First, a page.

“I was responsible for the process improvement for a product comprising the biggest pharmaceutical launch in the history of the world. The product, Celebrex, was slated to be the largest money maker the industry had ever seen. As you might imagine, we had planned the launch in great detail from production to marketing. Production was confident they had the process and manpower in place to match the high demand to be generated from intense, coordinated marketing.
You know how you get those uneasy feelings that something is just not right. Well, I had that feeling about production. We acquired accurate processing times for every aspect of production and inspection. We had calculated throughput using detailed spreadsheets. The basic production process worked as follows: the product was manufactured; a sample taken from the batch and tested at the central lab; when the sample was approved by the lab, the corresponding batch would be released for shipment. The spreadsheet illustrated that one shift of testing could handle 24 hours of production. After rechecking all the work it still didn’t feel right.
That uneasy ‘feeling’ finally caused me to request a process simulation of production. The simulation showed that production was going to be short two shifts in the testing area! How was it possible that we could have been off by 300 percent? After a detailed review of the simulation it became apparent why we would miss our production shipment schedule. We planned on batches finishing on a set schedule. All the spreadsheet calculations were based on these average production rates. In reality, machines jam, or break down, which causes batches to be released at the same time and then sometimes none for a period of time. Once production time is lost , it can’t be magically recovered. It is lost forever.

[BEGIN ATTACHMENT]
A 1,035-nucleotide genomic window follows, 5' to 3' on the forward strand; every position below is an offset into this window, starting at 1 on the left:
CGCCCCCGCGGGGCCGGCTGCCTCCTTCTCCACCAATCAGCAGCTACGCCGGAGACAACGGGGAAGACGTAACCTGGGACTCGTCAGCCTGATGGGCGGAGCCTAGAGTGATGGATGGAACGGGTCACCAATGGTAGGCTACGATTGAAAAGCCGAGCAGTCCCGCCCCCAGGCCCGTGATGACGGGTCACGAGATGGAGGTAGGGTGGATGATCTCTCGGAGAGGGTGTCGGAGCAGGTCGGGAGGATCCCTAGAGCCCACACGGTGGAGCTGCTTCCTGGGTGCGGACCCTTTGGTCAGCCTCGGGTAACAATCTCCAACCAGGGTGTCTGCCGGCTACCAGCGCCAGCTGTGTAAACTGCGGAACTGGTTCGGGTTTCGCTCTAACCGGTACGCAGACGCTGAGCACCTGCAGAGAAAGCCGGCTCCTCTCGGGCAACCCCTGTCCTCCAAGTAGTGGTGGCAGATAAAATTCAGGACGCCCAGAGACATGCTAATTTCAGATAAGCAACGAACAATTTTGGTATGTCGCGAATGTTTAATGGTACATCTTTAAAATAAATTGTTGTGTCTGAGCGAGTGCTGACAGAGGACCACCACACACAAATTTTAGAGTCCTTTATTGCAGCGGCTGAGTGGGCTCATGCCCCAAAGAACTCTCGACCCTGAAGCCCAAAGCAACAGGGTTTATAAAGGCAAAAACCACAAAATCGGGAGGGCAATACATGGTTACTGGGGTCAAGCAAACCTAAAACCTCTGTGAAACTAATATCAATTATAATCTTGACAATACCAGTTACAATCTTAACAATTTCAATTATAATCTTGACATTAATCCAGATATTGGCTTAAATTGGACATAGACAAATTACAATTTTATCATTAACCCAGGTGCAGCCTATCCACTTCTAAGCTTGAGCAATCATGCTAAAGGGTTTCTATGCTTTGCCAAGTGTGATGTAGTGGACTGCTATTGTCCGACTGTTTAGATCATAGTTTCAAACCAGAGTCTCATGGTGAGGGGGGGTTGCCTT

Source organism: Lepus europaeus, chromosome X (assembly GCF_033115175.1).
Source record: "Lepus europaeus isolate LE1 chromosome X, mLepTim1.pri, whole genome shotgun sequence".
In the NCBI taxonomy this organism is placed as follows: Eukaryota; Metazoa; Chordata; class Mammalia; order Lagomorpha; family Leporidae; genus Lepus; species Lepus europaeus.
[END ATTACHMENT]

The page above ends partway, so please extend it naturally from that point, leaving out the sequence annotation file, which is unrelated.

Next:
The simulation allowed us to hire and train as needed to meet the demands of our product release. What would have happened to my job, if I was responsible for the process improvement on a process that produced 1/3 of it’s planned capacity? It is hard to say, because that train wreck never happened, but it wouldn’t have been pretty.” (Exerpts from an interview with Searle)
The process improvement project described above is a perfect example of why simulation provides accurate prediction of production processes. Any complex process, that has time (when things happen) as one of the input elements, is nearly impossible to accurately predict with traditional methods of analysis (spreadsheets, flowcharts or value stream maps). So, the moral of the story is “use process simulation, accurately predict the the outcome of your process improvement project and save your job.”